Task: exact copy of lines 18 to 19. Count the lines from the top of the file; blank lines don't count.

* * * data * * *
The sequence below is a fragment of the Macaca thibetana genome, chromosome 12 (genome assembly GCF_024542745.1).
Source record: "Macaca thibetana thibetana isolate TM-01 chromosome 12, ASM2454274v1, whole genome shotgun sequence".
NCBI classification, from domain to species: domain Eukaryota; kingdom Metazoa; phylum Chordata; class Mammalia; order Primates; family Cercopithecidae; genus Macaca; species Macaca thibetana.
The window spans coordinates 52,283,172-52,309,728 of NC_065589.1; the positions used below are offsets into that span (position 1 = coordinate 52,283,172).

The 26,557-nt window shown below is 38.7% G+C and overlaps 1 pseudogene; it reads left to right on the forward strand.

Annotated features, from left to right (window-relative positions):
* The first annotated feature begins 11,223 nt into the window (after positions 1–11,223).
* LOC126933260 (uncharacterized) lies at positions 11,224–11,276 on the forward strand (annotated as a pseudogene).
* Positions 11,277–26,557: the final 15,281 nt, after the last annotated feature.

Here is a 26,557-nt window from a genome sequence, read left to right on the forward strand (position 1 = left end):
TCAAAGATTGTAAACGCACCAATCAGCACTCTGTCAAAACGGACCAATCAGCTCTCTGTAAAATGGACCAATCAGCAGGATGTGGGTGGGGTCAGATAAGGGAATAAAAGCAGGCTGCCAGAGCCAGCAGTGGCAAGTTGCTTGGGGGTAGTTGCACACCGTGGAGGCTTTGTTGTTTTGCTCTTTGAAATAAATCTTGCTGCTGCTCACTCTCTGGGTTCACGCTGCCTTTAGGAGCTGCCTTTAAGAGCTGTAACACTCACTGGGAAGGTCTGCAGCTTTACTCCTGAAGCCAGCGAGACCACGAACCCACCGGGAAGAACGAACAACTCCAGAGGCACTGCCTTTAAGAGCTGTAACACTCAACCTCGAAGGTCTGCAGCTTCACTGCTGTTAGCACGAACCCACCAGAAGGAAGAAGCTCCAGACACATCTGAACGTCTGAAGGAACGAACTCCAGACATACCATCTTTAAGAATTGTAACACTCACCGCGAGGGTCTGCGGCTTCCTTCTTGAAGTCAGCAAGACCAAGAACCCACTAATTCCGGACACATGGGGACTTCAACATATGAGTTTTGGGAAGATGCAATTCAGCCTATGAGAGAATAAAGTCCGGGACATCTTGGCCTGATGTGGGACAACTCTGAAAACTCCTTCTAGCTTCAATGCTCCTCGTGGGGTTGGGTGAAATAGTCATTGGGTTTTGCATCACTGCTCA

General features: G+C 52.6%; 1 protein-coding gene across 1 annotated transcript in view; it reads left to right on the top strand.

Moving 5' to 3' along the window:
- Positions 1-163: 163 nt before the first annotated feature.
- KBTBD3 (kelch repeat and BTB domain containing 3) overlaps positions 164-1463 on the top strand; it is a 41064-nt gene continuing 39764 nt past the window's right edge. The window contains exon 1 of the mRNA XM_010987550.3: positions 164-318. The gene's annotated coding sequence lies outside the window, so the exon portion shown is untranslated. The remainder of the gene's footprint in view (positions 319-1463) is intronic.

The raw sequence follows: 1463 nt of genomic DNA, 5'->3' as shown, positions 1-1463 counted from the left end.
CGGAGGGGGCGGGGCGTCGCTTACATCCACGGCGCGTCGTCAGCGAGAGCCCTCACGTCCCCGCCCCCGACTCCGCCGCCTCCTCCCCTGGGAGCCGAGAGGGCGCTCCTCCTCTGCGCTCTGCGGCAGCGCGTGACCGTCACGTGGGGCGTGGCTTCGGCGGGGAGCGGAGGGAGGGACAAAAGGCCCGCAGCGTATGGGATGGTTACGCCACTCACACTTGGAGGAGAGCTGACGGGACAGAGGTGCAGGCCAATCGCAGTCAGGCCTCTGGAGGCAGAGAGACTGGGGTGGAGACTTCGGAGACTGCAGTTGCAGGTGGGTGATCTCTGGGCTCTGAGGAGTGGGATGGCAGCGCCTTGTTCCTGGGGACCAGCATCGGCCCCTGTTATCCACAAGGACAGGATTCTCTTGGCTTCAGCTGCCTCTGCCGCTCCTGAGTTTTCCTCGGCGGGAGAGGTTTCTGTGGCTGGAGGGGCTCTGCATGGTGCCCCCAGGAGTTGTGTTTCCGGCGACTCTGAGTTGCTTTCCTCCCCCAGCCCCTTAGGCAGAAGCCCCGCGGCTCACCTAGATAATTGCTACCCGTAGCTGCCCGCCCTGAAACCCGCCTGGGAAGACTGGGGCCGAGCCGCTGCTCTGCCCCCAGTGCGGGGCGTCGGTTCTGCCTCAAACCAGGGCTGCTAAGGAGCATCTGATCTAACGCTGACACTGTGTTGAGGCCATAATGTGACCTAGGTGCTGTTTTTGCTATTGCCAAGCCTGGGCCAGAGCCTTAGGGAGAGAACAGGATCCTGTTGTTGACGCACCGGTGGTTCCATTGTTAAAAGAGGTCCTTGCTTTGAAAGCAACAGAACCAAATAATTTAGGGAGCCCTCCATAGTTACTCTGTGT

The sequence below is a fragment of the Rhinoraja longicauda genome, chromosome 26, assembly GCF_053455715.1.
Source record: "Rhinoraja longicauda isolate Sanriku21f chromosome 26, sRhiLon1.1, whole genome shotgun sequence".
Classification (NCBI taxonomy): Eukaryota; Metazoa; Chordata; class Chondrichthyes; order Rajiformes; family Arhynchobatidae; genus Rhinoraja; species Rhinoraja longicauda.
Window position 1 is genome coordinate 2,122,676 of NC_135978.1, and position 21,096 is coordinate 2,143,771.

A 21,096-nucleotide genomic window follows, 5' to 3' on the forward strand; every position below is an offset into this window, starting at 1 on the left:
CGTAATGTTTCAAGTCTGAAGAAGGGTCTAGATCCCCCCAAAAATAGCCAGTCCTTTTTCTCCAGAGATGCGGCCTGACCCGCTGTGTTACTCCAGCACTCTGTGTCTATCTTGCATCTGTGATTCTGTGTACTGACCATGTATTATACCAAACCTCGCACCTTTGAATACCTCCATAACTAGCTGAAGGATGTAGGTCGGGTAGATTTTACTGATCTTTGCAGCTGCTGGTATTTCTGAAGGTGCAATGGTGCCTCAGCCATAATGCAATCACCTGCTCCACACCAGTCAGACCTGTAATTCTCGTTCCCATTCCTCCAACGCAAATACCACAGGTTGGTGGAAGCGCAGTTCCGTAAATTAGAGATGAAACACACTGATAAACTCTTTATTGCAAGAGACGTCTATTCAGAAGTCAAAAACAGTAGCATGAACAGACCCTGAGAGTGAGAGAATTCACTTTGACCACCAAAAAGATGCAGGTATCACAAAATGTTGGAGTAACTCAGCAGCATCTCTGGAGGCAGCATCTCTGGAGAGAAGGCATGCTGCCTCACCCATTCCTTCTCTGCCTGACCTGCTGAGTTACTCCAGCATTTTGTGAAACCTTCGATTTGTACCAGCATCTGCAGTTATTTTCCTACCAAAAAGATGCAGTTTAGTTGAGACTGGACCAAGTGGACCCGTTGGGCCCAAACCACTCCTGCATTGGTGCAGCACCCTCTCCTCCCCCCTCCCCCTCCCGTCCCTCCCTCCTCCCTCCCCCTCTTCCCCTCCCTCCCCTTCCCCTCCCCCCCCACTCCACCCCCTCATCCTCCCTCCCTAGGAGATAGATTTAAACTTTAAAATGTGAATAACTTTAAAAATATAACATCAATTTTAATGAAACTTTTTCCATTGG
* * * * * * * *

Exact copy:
The sequence below is a fragment of the Rhinoraja longicauda genome, chromosome 26, assembly GCF_053455715.1.
Source record: "Rhinoraja longicauda isolate Sanriku21f chromosome 26, sRhiLon1.1, whole genome shotgun sequence".